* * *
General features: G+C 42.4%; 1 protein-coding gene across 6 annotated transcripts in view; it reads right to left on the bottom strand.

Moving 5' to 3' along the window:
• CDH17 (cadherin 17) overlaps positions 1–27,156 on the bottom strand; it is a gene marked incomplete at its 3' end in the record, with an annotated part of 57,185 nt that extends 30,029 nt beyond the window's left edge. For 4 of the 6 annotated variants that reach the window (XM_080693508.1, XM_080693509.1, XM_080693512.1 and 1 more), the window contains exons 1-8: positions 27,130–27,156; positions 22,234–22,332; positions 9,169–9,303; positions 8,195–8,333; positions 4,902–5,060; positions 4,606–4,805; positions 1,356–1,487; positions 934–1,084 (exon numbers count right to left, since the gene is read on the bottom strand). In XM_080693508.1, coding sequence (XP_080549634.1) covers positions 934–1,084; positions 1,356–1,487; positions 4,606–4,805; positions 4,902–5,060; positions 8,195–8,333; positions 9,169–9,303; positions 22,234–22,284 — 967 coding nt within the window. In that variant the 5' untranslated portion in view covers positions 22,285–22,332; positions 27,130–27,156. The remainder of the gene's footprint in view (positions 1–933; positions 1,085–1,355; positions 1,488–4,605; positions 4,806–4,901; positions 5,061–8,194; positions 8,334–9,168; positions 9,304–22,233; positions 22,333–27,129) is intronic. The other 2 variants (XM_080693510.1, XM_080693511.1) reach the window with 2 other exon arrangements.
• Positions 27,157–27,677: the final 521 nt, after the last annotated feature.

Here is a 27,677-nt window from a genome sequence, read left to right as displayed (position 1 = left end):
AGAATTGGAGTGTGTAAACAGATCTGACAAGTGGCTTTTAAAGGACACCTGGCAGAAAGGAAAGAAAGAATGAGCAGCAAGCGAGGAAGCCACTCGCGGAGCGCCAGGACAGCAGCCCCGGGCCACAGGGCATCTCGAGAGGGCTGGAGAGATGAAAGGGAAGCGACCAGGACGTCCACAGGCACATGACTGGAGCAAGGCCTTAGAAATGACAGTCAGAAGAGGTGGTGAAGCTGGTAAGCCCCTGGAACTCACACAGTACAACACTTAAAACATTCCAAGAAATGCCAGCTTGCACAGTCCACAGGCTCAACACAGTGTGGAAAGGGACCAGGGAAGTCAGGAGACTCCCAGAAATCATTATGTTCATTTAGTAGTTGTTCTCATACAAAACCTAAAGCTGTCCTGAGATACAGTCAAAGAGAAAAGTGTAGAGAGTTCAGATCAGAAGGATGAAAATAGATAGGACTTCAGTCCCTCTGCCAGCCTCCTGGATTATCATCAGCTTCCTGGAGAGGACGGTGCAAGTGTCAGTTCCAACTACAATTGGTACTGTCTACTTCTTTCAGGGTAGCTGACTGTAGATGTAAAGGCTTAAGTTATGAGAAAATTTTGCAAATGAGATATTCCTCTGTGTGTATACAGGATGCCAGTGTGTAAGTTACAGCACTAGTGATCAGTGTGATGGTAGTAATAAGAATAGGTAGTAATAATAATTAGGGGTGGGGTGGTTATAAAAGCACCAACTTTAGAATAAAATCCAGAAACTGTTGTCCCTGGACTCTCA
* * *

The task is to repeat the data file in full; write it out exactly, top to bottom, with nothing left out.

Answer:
General features: G+C 42.4%; 1 protein-coding gene across 6 annotated transcripts in view; it reads right to left on the bottom strand.

Moving 5' to 3' along the window:
• CDH17 (cadherin 17) overlaps positions 1–27,156 on the bottom strand; it is a gene marked incomplete at its 3' end in the record, with an annotated part of 57,185 nt that extends 30,029 nt beyond the window's left edge. For 4 of the 6 annotated variants that reach the window (XM_080693508.1, XM_080693509.1, XM_080693512.1 and 1 more), the window contains exons 1-8: positions 27,130–27,156; positions 22,234–22,332; positions 9,169–9,303; positions 8,195–8,333; positions 4,902–5,060; positions 4,606–4,805; positions 1,356–1,487; positions 934–1,084 (exon numbers count right to left, since the gene is read on the bottom strand). In XM_080693508.1, coding sequence (XP_080549634.1) covers positions 934–1,084; positions 1,356–1,487; positions 4,606–4,805; positions 4,902–5,060; positions 8,195–8,333; positions 9,169–9,303; positions 22,234–22,284 — 967 coding nt within the window. In that variant the 5' untranslated portion in view covers positions 22,285–22,332; positions 27,130–27,156. The remainder of the gene's footprint in view (positions 1–933; positions 1,085–1,355; positions 1,488–4,605; positions 4,806–4,901; positions 5,061–8,194; positions 8,334–9,168; positions 9,304–22,233; positions 22,333–27,129) is intronic. The other 2 variants (XM_080693510.1, XM_080693511.1) reach the window with 2 other exon arrangements.
• Positions 27,157–27,677: the final 521 nt, after the last annotated feature.

Here is a 27,677-nt window from a genome sequence, read left to right as displayed (position 1 = left end):
AGAATTGGAGTGTGTAAACAGATCTGACAAGTGGCTTTTAAAGGACACCTGGCAGAAAGGAAAGAAAGAATGAGCAGCAAGCGAGGAAGCCACTCGCGGAGCGCCAGGACAGCAGCCCCGGGCCACAGGGCATCTCGAGAGGGCTGGAGAGATGAAAGGGAAGCGACCAGGACGTCCACAGGCACATGACTGGAGCAAGGCCTTAGAAATGACAGTCAGAAGAGGTGGTGAAGCTGGTAAGCCCCTGGAACTCACACAGTACAACACTTAAAACATTCCAAGAAATGCCAGCTTGCACAGTCCACAGGCTCAACACAGTGTGGAAAGGGACCAGGGAAGTCAGGAGACTCCCAGAAATCATTATGTTCATTTAGTAGTTGTTCTCATACAAAACCTAAAGCTGTCCTGAGATACAGTCAAAGAGAAAAGTGTAGAGAGTTCAGATCAGAAGGATGAAAATAGATAGGACTTCAGTCCCTCTGCCAGCCTCCTGGATTATCATCAGCTTCCTGGAGAGGACGGTGCAAGTGTCAGTTCCAACTACAATTGGTACTGTCTACTTCTTTCAGGGTAGCTGACTGTAGATGTAAAGGCTTAAGTTATGAGAAAATTTTGCAAATGAGATATTCCTCTGTGTGTATACAGGATGCCAGTGTGTAAGTTACAGCACTAGTGATCAGTGTGATGGTAGTAATAAGAATAGGTAGTAATAATAATTAGGGGTGGGGTGGTTATAAAAGCACCAACTTTAGAATAAAATCCAGAAACTGTTGTCCCTGGACTCTCA